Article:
Sketching a Slack Slash Parliamentary Auto-Responder Using AWS Lambda Functions

Across a couple of recent posts, I’ve explored how to use a webhook manager to implement the a simple Slack bot that handles queries from Slack and return information from the UK Parliament data API (Searching the UK Parliament API from Slack Slash Commands Using a Python Microservice via Webhooks) and how to use AWS Lambda functions to construct a simple Slack slash command responder (Implementing Slack Slash Commands Using Amazon Lambda Functions – Getting Started).

So this morning, I thought I’d have a go at getting a Slack slash command responder using AWS Lambda functions to handle a couple more queries. Here’s where I got to…

First up, asking for committees that a member of parliament sits on:


Secondly, a query on who the current members of a particular committee are:


One rationale for supporting this sort of query is to provide fingertips information access to a researcher through a unified conversational interface.

To trigger the responses, I’ve used a regular expression that tries to capture several different question types:

x='committees that Andrew Turner is on"
regexp=re.compile(r'.*(?:committees[ (?:that|does|is)]*) (.*?)(( (:?is )?(on|sits on|sit on|a member of))|$)')

Obviously, this is not very advanced in terms of natural language processing, but the domain is a simple one and the number of forms that a query requesting this sort of information might take will probably be quite simplistic – and predictable!

Having extracted the member’s name (for a lookup of the committees a member is on) or the committee name when trying to look up the members of a particular committee), a URL is generated that can request the data from the Parliament members API. For example:

def committee_URL(c):
    return comm_url.format(urlencode(urlargs))

We can this use this URL to get some JSON data back:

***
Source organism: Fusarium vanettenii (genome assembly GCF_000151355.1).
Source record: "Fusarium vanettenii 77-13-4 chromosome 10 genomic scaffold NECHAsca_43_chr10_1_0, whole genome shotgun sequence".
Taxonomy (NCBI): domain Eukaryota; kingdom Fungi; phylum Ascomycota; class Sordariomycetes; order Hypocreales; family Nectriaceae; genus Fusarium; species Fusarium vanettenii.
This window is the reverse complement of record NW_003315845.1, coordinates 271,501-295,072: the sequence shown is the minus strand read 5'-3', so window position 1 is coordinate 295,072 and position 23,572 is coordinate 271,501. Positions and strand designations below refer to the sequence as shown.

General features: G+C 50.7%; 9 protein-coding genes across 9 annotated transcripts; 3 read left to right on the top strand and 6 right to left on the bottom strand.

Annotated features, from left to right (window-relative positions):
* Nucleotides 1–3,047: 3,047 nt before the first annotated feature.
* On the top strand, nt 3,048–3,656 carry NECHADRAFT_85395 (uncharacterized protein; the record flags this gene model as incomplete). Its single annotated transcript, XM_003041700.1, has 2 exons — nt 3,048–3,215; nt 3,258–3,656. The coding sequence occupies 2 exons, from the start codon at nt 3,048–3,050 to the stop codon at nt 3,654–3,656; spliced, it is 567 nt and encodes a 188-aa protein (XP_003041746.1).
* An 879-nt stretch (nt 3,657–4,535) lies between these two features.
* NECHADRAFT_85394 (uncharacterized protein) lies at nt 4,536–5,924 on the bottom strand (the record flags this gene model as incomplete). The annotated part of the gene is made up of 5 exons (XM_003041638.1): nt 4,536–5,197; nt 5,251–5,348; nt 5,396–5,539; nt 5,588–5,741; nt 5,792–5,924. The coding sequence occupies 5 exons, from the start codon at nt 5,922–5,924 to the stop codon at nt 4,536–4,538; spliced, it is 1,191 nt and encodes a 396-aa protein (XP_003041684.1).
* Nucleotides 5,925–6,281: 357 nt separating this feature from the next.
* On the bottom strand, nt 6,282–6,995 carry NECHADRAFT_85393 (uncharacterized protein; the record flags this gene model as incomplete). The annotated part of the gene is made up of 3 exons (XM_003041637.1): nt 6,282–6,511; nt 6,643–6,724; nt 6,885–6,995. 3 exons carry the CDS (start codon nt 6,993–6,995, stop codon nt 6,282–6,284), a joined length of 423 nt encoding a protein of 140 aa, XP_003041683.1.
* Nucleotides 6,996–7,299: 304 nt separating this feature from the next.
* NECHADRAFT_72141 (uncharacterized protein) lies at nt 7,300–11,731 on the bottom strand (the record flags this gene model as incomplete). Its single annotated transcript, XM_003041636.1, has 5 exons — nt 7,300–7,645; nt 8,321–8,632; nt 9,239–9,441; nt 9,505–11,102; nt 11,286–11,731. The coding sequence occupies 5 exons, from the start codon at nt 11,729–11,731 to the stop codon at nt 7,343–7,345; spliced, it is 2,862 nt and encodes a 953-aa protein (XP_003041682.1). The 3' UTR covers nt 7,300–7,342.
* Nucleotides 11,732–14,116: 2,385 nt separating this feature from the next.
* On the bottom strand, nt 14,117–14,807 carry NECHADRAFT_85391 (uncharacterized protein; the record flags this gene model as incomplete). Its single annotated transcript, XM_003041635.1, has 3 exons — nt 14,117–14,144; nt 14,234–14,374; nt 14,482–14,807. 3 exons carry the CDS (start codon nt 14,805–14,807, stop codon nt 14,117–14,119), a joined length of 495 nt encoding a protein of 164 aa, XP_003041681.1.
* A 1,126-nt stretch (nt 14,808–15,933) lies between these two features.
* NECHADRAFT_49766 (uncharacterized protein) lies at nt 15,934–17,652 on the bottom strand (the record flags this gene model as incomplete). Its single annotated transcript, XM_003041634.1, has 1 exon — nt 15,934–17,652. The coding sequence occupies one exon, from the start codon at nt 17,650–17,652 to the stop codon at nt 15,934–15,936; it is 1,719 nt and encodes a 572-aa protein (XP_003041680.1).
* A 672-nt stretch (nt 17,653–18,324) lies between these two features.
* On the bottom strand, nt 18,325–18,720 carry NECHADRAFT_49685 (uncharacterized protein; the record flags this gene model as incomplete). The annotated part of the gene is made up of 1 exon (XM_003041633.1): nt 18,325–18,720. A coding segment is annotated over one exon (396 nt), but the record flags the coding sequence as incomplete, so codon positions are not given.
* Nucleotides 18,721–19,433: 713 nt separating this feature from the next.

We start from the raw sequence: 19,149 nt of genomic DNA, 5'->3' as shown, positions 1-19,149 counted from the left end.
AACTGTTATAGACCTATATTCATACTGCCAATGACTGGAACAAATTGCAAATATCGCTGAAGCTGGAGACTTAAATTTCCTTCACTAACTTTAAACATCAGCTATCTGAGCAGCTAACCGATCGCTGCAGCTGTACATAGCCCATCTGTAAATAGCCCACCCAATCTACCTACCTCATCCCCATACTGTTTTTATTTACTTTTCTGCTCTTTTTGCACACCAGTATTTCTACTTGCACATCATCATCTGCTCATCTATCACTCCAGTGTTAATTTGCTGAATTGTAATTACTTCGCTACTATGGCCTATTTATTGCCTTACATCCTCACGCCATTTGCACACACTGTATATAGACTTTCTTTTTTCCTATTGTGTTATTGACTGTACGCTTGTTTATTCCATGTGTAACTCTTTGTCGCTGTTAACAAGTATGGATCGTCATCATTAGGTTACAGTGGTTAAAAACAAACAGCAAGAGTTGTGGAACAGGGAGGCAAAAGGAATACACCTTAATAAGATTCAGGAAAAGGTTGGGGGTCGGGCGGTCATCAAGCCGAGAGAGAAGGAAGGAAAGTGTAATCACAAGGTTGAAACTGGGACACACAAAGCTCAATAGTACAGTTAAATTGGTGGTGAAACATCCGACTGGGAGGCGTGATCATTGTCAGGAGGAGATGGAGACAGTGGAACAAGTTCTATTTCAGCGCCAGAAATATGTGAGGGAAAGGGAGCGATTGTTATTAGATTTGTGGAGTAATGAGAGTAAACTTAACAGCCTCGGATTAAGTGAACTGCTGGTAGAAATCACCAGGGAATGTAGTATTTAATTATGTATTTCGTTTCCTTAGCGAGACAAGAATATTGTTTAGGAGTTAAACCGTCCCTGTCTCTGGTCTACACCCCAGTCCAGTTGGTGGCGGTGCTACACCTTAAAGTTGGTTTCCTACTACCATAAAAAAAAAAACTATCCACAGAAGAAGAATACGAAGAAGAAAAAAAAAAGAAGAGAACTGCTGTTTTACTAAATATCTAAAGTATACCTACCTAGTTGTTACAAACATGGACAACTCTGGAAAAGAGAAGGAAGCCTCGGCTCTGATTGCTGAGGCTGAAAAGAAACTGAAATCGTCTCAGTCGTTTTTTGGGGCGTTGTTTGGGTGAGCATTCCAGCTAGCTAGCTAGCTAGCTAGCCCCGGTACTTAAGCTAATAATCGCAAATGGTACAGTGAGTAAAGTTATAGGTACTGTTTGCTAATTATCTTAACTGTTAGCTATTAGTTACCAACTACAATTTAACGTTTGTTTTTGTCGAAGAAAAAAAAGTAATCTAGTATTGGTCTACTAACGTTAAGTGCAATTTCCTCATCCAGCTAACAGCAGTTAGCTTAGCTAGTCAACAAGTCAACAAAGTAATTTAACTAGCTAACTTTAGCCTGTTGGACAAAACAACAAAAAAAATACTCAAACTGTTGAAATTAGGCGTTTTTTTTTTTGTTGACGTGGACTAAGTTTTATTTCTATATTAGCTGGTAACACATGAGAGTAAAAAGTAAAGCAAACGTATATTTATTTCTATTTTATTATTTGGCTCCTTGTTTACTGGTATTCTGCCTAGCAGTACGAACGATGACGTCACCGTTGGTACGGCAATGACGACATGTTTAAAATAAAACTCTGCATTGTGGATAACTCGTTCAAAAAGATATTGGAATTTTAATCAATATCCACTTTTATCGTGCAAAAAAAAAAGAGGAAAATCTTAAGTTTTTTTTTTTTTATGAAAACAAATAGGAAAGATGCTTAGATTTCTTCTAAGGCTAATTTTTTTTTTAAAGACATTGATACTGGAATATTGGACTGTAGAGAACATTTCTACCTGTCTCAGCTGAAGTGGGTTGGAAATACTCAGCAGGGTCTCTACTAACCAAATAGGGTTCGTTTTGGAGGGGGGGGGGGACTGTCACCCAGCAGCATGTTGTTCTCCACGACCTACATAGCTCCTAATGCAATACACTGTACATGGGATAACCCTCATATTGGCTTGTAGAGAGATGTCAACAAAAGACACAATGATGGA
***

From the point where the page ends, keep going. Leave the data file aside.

def getJSON(url):
    q = Request(url)
    q.add_header('accept', 'application/json')
    r= urlopen(q)
    return json.loads(a.decode('utf-8-sig'))

The next step is to parse the JSON response to pull out the information we want, and convert it to a simple text string:

def committeeMembers(members,c):
    if members['Members'] is None: return None
    for m in members['Members']['Member']:
        tl.append('{} ({})'.format(m['FullTitle'],m['Party']['#text']))
    return 'Members of the {}: {}'.format(c,', '.join(tl))

This text string can then be returned to Slack as the slash command response.

[UPDATE…] Here’s another example… The members’ API can look up MP by location, constituency or postcode; so if we try them in turn, we can take in a wide variety of location styles; and it only takes a really simple regular expression to prime the pattern match for what I guess is a wide range of possible conversational gambits for requesting this information:


As with the members API, the Parliament data API will also return JSON responses to valid queries (I used the Parliament data API in the original demo). There’s quite a few APIs to play with – datasets so as and when I get a moment, I may try to code some more of them up as conversational responders:-)

Author: Tony Hirst

I'm a Senior Lecturer at The Open University, with an interest in #opendata policy and practice, as well as general web tinkering...

One thought on “Sketching a Slack Slash Parliamentary Auto-Responder Using AWS Lambda Functions”

  1. This is really cool and should be the future of Open Data interfaces. People shouldn’t have to download a dataset to get key insights from it, and they shouldn’t have to decypher labels to create a custom visualisations, which is the state of the art of “accessible” open data portals today.

    Would it be easy to query a google spreadsheet using this method? That sounds like a great way for a team member to query internal data that s/he might not be acquainted with.

    Thanks for sharing!

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